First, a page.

Google Is Ready for Self-Driving Cars: Are the Rest of Us Ready?

Google Is Ready for Self-Driving Cars: Are the Rest of Us Ready?

Posted By The Maher Law Firm || 5-Jan-2015

Manufacturers have been working toward building autonomous vehicles for decades, incorporating features such as anti-lock brakes and electronic stability control systems that have been shown to prevent car accidents, save lives and reduce injuries.

The slow, yet steady integration of automated systems into vehicle designs has been deliberate. It has given consumers a chance to adapt to the idea of a more independent vehicle and allowed regulators to make sure the technology is safe.

However, just before the holidays, Google appeared to step up the pace when the company announced that it had finally developed a fully functional self-driving car.

As we move closer to seeing autonomous cars becoming a reality, the question many are asking is whether consumers, lawmakers and transportation officials are ready for it.

Self-Driving Cars Could Be Positive Safety Development

The majority of crashes today are fully or partly caused by driver error - errors that claimed close to 33,000 lives in 2013 and injured more than 2 million people, according to the latest data from the National Highway Traffic Safety Administration (NHTSA).

By reducing the opportunities for driver errors, self-driving cars could be a positive safety development.

For instance, cars equipped with sensors that can prevent front-end collisions, detect other cars and monitor lane departures are already on the market and showing promise in saving lives. Other features such as parking assist systems, pedestrian recognition and adaptive cruise control are becoming increasingly available not only in luxury vehicles but in less expensive models as well.

Survey Shows Drivers Are Still Leery of Autonomous Vehicles

Google says its self-driving car is ready today with no steering wheel and brake pedal (although testers will have temporary manual controls in case of an emergency). Google is seeking partners to help bring the vehicle to market within five years.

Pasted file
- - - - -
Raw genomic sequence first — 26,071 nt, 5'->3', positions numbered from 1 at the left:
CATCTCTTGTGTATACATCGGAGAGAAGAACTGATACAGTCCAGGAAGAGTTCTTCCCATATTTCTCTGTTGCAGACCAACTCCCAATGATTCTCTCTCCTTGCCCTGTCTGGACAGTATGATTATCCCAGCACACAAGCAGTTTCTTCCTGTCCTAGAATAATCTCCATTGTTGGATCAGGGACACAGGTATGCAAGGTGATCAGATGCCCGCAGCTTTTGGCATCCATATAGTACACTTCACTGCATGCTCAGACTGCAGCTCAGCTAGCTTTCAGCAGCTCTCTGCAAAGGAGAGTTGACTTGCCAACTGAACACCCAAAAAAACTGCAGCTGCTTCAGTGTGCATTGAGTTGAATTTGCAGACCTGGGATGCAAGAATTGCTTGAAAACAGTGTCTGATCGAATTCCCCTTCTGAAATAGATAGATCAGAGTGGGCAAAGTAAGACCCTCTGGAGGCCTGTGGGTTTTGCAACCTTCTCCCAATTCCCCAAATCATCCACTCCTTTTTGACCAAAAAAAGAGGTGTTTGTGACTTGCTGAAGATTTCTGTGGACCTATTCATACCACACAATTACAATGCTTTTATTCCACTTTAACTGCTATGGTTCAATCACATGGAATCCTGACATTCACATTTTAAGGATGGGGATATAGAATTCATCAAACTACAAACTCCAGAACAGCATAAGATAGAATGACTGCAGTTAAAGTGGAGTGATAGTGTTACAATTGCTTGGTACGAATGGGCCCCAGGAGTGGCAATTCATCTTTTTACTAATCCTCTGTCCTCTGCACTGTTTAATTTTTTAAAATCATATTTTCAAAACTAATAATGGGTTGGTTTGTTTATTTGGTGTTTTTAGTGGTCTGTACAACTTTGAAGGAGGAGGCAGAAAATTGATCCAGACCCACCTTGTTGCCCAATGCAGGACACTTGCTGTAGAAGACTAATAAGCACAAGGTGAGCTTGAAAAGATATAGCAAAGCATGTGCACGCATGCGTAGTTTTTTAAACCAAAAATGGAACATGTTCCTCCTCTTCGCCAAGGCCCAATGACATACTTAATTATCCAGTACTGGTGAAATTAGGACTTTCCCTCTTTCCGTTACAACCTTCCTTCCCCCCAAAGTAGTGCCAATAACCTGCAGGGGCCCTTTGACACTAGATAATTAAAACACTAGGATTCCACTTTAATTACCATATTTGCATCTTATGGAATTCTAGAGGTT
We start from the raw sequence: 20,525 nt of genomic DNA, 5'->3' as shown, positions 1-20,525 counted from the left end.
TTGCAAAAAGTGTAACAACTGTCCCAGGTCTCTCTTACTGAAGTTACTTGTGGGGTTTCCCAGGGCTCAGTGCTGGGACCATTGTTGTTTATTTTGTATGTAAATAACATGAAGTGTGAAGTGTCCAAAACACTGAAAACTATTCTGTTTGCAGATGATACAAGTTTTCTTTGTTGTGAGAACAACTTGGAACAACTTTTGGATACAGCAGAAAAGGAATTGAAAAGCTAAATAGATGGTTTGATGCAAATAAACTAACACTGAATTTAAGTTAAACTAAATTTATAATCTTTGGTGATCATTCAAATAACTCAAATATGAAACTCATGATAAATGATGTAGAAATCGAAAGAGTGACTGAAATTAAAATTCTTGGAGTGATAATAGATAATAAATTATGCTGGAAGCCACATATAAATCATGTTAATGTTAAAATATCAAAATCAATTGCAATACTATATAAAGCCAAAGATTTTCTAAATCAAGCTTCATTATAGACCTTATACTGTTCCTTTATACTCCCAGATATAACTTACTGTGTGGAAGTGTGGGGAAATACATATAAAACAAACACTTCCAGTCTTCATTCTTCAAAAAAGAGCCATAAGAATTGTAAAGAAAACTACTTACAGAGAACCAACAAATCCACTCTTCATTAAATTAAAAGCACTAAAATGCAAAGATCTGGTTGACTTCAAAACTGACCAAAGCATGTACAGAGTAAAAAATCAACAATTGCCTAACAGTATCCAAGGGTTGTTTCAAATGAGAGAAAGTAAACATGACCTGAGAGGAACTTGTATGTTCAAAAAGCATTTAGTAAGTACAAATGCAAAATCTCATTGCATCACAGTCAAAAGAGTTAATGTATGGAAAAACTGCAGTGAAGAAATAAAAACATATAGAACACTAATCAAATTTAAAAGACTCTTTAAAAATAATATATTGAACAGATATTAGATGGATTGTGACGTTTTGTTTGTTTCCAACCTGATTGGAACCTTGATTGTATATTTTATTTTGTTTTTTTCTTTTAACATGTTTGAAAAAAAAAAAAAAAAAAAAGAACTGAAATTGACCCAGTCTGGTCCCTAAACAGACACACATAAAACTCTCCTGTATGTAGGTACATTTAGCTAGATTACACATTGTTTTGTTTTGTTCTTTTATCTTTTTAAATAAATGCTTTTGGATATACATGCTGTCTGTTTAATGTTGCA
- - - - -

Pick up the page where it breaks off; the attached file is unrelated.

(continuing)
However, according to a University of Michigan survey earlier this year, the public may not be ready yet to give up control to a vehicle computer.

According to the survey of 1,533 people in the U.S., U.K. and Australia, most had heard of autonomous vehicles and even had a positive opinion of such technology.

Still, the majority were very concerned about riding in a self-driving car. They were also unsure whether fully autonomous cars could perform as well or better than human drivers. The respondents were worried about riding in a vehicle with no driver controls and about how the vehicles would interact with other cars.

The NHTSA expressed support for self-driving cars in a policy statement in 2013. The agency stated that it is conducting research to determine the feasibility of a fully automated car. Yet, to date, only four states have enacted legislation allowing driverless cars on public roads.

What Happens If a Driverless Vehicle Crashes?

There are serious questions about whether the law is ready to handle accidents involving autonomous vehicles. If a self-driving car was in an accident that killed or injured someone, how would fault be determined?

On the plus side, these super high-tech machines should have the capacity to record crash data. This would help to determine blame.

Additionally, a products liability claim could assert that the driverless car's manufacturer or other third parties were responsible for an accident. Indeed, there may be a shift toward vehicle accident lawsuits being directed towards manufacturers rather than individual drivers.

For now, we will have to wait and see. Even though Google appears ready to launch, most car experts predict that the introduction of a fully autonomous car probably will not occur until at least 2025.

Categories: Car Accidents
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